By Simon Dunham, volunteer

I’ve always had a love for history, especially when you don’t know all the details of an event or person but you still have a few testimonies or maybe a couple of pictures; just scraps of evidence that you then try to piece together into a bigger picture. I think this is why I enjoy rooting around the archives at Wheal Martyn while doing research on our Science and Engineering exhibition for the Citizen Curators course.

My focus is on a William Francis, a local engineer who worked in St. Austell around the clay era, who has a large collection of gifted objects from his grandson. However, while searching his name on Modes, I came across a picture with the initials W.F listed as possibly William Francis. Intrigued I try to play detective a little by comparing it with a known picture of him. Similar facial shape, a similar moustache… all coincidental. What is interesting is the red pen and handwriting used to label a picture of his group of workers: were the pictures given to WM and named at the same time, or were they named already when gifted? Were the initials W.F so obvious to the person writing them that it didn’t need to be expanded upon? Perhaps a sign of how well known they might have been.

The back may also hold a possible clue. It’s hard to make out but the address it’s being sent to is Blowing House Hill, a street literally just around the corner from Bodmin Road, where Francis’s workshop was. Again, it’s a coincidence but it makes you wonder if he was a worker or friend.

All of this leads me to think that there is a high chance it is him. So how does ethics play into this? Well one thing that is reiterated in the Citizen Curator courses is the ethics code and the ideas of honesty, integrity and responsibility. It’s only a small photo that may or may not be pertinent overall but the curator is in that position of power to give information to their audience, and if there is a possibility of them being wrong, they risk losing that audience’s trust.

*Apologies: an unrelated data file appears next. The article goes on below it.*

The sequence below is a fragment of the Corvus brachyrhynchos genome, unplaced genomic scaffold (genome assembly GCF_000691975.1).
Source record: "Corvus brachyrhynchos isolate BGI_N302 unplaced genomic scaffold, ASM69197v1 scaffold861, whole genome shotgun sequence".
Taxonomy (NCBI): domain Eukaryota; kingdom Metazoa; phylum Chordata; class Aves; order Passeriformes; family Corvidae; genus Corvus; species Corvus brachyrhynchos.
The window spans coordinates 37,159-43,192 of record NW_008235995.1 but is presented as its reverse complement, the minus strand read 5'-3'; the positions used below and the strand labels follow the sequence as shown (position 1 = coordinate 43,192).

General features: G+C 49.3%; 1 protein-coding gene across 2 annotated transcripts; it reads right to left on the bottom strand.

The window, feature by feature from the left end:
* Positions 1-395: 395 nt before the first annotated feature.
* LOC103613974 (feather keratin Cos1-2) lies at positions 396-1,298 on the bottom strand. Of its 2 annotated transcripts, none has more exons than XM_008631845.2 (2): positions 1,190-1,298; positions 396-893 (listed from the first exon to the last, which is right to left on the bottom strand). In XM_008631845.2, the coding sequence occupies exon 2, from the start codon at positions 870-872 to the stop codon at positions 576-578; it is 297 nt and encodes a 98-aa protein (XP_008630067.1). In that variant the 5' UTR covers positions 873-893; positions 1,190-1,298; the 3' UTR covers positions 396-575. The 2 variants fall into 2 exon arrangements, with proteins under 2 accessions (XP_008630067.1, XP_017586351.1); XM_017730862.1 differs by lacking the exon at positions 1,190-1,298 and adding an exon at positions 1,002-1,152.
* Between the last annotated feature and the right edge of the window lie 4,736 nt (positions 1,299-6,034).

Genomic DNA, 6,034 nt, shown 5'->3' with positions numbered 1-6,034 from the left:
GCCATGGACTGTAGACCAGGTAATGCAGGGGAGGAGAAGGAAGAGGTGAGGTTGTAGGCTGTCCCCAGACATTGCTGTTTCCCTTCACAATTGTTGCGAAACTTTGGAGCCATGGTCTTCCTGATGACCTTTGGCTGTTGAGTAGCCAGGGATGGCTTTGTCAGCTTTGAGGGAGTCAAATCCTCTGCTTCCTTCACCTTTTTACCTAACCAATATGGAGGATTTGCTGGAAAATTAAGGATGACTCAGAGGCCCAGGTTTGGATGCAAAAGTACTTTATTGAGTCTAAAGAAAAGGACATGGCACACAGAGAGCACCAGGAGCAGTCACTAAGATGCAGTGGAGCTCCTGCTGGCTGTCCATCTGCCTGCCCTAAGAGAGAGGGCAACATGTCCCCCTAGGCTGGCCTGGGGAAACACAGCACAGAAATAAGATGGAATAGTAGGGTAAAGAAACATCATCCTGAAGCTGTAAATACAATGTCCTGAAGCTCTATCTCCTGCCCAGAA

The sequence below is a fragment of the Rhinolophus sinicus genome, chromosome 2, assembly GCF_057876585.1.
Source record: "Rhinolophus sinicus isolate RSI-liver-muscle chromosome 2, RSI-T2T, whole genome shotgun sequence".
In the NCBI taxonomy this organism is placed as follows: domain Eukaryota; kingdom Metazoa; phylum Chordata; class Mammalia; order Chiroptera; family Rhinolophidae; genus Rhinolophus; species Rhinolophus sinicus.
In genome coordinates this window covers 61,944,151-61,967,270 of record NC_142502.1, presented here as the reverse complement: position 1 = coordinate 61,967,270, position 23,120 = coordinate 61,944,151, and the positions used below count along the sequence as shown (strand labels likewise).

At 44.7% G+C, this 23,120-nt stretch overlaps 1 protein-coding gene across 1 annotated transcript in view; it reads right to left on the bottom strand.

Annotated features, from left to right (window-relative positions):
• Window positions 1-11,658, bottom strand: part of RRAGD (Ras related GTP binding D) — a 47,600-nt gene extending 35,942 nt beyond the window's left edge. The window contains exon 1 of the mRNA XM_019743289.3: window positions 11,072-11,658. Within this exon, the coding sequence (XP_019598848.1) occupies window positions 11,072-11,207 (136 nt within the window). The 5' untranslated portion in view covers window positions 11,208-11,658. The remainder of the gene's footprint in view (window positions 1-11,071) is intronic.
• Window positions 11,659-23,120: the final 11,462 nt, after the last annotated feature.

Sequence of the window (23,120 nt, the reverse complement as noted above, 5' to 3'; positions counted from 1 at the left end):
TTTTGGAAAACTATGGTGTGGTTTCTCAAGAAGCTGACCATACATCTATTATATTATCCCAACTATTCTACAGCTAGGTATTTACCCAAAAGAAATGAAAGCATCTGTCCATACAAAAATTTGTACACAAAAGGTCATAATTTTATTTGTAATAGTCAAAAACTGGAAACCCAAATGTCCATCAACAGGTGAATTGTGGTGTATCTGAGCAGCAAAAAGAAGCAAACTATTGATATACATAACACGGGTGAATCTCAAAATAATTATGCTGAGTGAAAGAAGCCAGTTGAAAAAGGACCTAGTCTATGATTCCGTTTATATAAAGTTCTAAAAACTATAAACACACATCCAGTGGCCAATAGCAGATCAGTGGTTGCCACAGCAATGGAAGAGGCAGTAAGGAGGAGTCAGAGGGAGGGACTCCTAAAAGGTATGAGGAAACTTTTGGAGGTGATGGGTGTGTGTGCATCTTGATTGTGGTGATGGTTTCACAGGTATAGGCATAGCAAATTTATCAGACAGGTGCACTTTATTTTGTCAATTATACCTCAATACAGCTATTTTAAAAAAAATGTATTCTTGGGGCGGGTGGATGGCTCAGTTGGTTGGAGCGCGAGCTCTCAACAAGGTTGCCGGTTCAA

So should I include his picture with the exhibit? The answer of course is no, but what about including his picture with the proviso that it could possibly have been him, ending with a question mark? I’m not sure, but personally I would have to say no. While you still maintain honesty by admitting you’re unsure, I think not knowing for definite would just keep me up at night! I’m lucky that in this case there are at least other pictures that can be used (and an email address for his grandson for a possible follow up!), but other exhibitions may not be so lucky.

Where, then, do little mysteries like these go, if not on exhibit? Well, with the advent of the internet and social media for discussion, blogs like these and on a museum’s website are the perfect way to go. They allow for discussion, and there’s also that slight chance someone out there will see it and be able to answer definitely for you.

So what do you think, is it the same person? And would you include it regardless of certainty?